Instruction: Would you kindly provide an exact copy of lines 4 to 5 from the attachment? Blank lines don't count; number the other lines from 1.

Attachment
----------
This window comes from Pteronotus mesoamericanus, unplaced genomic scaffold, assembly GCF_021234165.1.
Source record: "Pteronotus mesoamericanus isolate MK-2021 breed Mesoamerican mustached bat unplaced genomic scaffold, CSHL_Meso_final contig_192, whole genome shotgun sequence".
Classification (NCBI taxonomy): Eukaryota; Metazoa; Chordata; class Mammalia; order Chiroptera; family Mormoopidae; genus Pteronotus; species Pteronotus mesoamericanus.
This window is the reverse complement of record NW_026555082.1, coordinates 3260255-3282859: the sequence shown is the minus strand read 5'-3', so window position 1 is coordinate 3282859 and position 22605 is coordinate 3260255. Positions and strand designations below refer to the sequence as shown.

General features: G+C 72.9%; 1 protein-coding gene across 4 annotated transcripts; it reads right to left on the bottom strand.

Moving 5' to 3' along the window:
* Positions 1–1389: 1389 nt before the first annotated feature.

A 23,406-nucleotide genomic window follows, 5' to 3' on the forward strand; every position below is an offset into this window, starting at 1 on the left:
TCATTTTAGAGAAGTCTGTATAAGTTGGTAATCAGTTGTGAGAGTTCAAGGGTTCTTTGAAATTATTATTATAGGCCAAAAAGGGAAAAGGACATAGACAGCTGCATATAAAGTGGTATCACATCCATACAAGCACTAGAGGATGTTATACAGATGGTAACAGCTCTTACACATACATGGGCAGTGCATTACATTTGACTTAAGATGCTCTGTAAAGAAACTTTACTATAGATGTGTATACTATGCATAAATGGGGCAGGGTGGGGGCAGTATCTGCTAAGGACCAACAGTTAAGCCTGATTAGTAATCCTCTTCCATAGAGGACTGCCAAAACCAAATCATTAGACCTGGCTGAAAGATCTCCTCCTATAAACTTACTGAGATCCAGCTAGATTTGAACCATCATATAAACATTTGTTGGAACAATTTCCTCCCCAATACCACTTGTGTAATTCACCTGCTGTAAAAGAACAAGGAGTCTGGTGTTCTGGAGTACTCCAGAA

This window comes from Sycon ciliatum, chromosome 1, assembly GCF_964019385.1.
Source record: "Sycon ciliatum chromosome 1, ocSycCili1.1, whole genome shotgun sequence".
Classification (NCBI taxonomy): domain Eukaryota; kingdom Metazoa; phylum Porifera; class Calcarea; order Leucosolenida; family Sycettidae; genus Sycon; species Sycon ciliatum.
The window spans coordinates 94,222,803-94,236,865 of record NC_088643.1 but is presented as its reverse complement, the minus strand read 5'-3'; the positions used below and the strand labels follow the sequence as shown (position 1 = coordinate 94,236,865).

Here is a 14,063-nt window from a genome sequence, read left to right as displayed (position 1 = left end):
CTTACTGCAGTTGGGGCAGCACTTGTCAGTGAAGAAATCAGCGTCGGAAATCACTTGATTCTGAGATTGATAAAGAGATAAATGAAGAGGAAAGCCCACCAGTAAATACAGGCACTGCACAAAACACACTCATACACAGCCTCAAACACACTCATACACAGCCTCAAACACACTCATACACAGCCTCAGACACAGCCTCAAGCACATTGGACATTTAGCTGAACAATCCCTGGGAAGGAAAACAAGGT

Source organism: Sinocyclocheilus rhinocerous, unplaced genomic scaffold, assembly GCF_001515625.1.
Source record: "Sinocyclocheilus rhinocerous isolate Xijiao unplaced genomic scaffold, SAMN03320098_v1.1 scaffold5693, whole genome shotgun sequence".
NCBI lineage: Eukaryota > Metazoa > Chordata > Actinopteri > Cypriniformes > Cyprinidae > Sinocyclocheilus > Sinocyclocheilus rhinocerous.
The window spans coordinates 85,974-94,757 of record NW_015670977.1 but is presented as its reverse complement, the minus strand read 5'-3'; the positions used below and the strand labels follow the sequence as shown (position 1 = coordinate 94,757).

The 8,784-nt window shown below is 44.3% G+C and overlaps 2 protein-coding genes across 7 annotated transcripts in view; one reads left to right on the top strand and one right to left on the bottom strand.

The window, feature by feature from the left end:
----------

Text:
This window is the reverse complement of record NW_026555082.1, coordinates 3260255-3282859: the sequence shown is the minus strand read 5'-3', so window position 1 is coordinate 3282859 and position 22605 is coordinate 3260255. Positions and strand designations below refer to the sequence as shown.

General features: G+C 72.9%; 1 protein-coding gene across 4 annotated transcripts; it reads right to left on the bottom strand.